To their credit, Maharaj and his collaborators (co-writer Jonas Goslow, and assistant directors/associate producers Adam Mace and Arielle Gannon) don’t let the movement (or mankind in general) off the hook for these, and other, transgressions. Like any group of people who come together for a single purpose (whether it’s the office Secret Santa pool or a political party), interpersonal conflict is always in a land grab with the big picture goals. As for sussing out the true nature of the movement, there’s more than one play to be written about the Panther Party’s teachings and deeds. But this production, obligated as it is to follow the narrative of “Othello,” does very well by spending the lion’s share of its time exploring “the contemporary role that race plays in politics” and examining “conflicts in groups that advocate for progressive social change.” It’s a trip worth taking, as much for the performances as for the political enlightenment.
Initially written (and beautifully played) as a blissed-out hippie chick whose love revolution platitudes seem as empty as they are naive, Kaitlyn Schirard’s Desdemona quickly settles into her role as the production’s closest thing to a pure soul in possession of a solid moral core. That said, the writers (of the new stuff and the original) aren’t above taking a page from scheming Iago’s playbook, by planting seeds of doubt that grow into nagging suspicions.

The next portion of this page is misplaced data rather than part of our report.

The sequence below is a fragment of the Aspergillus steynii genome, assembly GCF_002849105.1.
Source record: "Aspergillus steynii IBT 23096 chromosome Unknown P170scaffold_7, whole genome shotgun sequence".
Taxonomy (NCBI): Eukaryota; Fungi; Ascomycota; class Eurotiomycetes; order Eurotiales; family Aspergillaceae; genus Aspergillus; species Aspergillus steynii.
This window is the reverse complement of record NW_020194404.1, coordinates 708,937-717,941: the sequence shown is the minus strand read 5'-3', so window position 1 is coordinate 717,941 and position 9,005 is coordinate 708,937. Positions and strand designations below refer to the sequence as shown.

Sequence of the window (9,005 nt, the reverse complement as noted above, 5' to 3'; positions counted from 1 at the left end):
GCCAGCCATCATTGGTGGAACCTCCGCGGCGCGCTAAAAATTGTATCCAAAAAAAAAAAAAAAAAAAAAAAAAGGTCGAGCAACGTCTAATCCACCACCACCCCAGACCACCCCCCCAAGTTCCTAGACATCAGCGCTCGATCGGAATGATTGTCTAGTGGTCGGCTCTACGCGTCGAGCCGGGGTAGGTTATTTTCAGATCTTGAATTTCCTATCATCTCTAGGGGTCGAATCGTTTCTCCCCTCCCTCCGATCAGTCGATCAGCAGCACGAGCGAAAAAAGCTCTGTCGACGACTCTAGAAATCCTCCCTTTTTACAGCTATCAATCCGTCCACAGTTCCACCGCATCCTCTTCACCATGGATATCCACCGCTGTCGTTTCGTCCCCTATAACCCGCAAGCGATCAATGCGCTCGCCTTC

Doth the lady protest too much, when her forceful advocacy on behalf of Cassio is pegged for romantic interest? Hey, if she’ll lie about that, maybe she isn’t even pregnant. And what about the erudite, physically imposing, increasingly brooding Othello? He connects the dots of history, politics, race and class with surgical precision — yet remains blind to the fact that Iago (Jonas Goslow, calculating and brilliant throughout) is feeding him cues that paint his closest allies as sinister traitors. Are we actually supposed to be rooting for this guy? For all but a few of his fellow Panthers, it’s an easy choice to follow the leader — thanks largely to the outward confidence that Kena Anae brings to his deeply conflicted Othello. When he implores his followers to remember him as “one that loved, not wisely, but too much,” we feel it.
So who’s the real villain? It’s difficult to tell — a phrase that would make a fitting epitaph for the multitude of gravestones somebody’s going to have to pay for by the end of the play. This being a Shakespearian tragedy, it’s no spoiler to note that most of the main characters, whether drawn as black, white or gray, end up meeting the business end of a dagger. Only falsely accused Cassio (Nathanial Ryan, poignant in wounded mode and even better once redeemed) lives to see another day — and instructs his Panthers to be brave, seize upon the triumphs of past deeds, and know that all who define themselves through love and sacrifice are true revolutionaries.
OTHELLO: THE PANTHER
Presented by Rebel Theater Company,
Be. Do. Fly!, & The Nuyorican Poets Cafe
Conceived, Written & Directed by Rajendra Ramoon Maharaj
Co-Written by Jonas Goslow
Based on Shakespeare’s “Othello, the Moor of Venice”
Through Feb. 23
Thurs. & Fri. at 7pm
Sat. & Sun. at 6pm (except Feb. 23: 2pm)
At Nuyorican Poets Cafe
236 East Third Street (btw. Aves. B & C)
Tickets: $25 in advance, $30 at the door
To order, visit nuyorican.org